The tee is slightly elevated and involves driving over a gully in order to find the landing strip. Gorse to your left can deceive you into thinking the flight is more sheltered than you’re about to discover it is. The carry is only 123yds, and in range for all of us. It’s the geometry combined with the topography that makes it such a potentially formidable nemesis however. It’s difficult to hit, and equally difficult to hold. From front to back the green measures 31yds. It’s protected by a phalanx of deep pot bunkers, two right, two left, and one centre front. It’s the width of the green that makes it so frightening. It measures just 9yds at it’s narrowest, and 14 yds at it’s widest (front bulge).

The landscape is no less forgiving. The green is cut into a sand hill. It gives the impression of being a mini amphitheatre, but you play to an audience of spiteful long and tangled grass. Aggressive vegetation has reclaimed the riparian boundaries with relish. The penal philosophy of course architecture advocates gradation of punishment dependent on the severity of the error.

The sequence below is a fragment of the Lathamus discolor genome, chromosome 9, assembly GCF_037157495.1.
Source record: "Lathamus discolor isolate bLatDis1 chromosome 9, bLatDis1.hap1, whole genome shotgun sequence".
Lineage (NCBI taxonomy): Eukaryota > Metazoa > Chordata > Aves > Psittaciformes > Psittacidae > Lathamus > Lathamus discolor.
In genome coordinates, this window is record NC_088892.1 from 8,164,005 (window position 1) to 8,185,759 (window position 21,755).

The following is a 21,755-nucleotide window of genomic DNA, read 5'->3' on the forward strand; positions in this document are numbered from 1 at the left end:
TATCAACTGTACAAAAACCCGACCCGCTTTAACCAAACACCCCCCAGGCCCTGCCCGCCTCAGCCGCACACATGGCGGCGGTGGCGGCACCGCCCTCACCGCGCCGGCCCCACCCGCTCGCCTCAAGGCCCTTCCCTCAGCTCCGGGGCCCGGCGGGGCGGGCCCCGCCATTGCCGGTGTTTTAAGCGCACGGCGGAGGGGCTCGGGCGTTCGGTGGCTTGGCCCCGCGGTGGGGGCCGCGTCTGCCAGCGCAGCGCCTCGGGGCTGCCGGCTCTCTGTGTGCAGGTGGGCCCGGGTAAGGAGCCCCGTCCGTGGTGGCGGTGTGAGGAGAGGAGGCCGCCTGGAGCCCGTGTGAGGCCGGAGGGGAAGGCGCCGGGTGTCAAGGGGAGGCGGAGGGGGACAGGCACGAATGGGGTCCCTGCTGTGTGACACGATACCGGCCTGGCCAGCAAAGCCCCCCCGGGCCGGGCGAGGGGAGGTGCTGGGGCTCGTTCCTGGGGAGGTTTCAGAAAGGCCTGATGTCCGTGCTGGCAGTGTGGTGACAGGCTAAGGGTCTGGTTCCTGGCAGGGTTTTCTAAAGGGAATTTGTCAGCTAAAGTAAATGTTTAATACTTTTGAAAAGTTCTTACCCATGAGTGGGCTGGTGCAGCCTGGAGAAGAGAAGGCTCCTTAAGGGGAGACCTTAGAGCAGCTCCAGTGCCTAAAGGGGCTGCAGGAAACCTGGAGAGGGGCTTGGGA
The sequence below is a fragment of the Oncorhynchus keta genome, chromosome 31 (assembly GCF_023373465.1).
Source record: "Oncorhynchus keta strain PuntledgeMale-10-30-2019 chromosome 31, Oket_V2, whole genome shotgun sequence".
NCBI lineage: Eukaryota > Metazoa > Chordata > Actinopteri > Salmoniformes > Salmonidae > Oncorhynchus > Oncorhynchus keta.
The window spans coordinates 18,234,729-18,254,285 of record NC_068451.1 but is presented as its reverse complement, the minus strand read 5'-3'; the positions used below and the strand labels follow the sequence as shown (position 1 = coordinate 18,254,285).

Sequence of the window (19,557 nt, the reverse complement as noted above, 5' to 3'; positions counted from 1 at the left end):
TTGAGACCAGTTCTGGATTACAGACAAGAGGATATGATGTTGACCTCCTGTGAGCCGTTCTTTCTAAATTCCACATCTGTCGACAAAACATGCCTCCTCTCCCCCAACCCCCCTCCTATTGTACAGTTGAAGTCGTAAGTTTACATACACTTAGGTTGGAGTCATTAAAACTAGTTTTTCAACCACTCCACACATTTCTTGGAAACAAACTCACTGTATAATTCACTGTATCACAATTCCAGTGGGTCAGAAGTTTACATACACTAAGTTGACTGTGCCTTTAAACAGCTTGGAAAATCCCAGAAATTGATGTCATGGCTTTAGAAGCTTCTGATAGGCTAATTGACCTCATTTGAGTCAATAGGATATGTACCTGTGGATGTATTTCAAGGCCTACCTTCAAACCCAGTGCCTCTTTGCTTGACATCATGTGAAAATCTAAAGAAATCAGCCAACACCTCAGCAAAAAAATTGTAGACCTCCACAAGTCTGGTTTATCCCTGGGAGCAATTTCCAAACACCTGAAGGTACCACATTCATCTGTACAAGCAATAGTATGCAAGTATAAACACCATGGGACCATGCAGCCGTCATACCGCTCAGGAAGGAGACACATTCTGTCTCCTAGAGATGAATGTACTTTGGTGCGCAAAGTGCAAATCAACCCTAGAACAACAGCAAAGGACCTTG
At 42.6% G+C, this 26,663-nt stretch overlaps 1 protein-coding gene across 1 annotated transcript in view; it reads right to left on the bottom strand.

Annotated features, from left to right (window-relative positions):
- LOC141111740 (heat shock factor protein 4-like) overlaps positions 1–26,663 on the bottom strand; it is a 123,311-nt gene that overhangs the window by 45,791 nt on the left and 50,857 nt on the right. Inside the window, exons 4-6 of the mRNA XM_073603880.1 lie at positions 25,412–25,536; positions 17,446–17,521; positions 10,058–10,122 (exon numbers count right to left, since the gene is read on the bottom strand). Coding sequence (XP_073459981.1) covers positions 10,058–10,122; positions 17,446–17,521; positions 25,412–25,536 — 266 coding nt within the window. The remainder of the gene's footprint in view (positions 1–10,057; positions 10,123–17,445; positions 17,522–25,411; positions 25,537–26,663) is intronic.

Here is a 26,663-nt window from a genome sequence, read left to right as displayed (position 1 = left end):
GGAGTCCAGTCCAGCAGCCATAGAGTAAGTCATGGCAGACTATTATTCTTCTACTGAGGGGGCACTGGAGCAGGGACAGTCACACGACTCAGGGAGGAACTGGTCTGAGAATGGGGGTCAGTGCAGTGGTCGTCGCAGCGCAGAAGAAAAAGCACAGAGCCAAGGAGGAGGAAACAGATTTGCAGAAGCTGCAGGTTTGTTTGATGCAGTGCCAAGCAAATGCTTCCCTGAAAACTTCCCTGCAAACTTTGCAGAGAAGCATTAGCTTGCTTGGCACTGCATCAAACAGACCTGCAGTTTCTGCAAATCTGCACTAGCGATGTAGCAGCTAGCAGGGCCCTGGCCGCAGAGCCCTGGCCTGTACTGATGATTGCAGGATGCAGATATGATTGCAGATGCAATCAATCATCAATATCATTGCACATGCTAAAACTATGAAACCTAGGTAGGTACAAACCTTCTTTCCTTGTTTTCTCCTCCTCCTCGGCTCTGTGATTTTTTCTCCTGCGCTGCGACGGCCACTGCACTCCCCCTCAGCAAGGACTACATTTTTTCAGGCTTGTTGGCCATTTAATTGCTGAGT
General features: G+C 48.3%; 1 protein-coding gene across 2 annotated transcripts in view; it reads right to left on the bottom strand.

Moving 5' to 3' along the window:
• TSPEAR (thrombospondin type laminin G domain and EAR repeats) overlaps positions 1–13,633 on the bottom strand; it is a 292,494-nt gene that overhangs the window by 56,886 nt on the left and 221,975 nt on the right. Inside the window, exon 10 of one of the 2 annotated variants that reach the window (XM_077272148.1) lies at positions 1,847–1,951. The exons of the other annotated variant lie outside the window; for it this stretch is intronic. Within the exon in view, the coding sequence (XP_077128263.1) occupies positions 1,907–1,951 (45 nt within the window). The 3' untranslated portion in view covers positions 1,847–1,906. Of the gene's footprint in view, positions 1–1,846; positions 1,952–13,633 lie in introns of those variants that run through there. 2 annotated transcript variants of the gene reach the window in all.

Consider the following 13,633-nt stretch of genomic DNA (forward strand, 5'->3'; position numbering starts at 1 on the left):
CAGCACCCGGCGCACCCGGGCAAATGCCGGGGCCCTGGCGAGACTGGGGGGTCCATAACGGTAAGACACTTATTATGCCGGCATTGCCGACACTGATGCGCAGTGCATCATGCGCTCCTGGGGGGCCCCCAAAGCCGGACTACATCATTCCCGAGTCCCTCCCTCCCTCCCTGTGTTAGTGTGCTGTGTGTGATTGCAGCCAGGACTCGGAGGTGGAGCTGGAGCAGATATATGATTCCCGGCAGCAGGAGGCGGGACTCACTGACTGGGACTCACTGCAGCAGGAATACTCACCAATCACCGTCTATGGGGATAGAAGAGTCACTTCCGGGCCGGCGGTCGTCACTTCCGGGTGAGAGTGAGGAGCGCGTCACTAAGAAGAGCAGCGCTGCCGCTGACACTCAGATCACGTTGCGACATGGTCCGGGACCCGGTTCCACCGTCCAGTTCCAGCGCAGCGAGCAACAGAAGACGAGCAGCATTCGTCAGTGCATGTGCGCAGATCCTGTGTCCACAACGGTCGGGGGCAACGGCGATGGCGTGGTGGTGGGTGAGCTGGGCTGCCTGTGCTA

The Postage Stamp can be harsh. A shot that only misses by a few feet can land you in deep trouble, and yet this is links golf, a quirk or two is mandatory. In 1973 Scotland’s David Russell, then a mere 19 years of age, became the youngest player to hole in one at a Major when his badly hit 7 iron took a fortuitous bounce off the dune, trickled between the two bunkers, and politely enquired before consenting to drop. Forty five minutes later, at the venerable age of 71, the 1932 winner Gene Sarazen took aim. As he retrieved his ball he became the oldest player to fire an ace in a Major Championship. The next day Sarazen was given a bit of additional attention to see if he could repeat the feat. His tee shot landed flush in a bunker. Well that’s the Postage Stamp for you. He calmly walked down to survey his predicament, picked up a sand wedge, and chipped in for a birdie. Easy really isn’t it?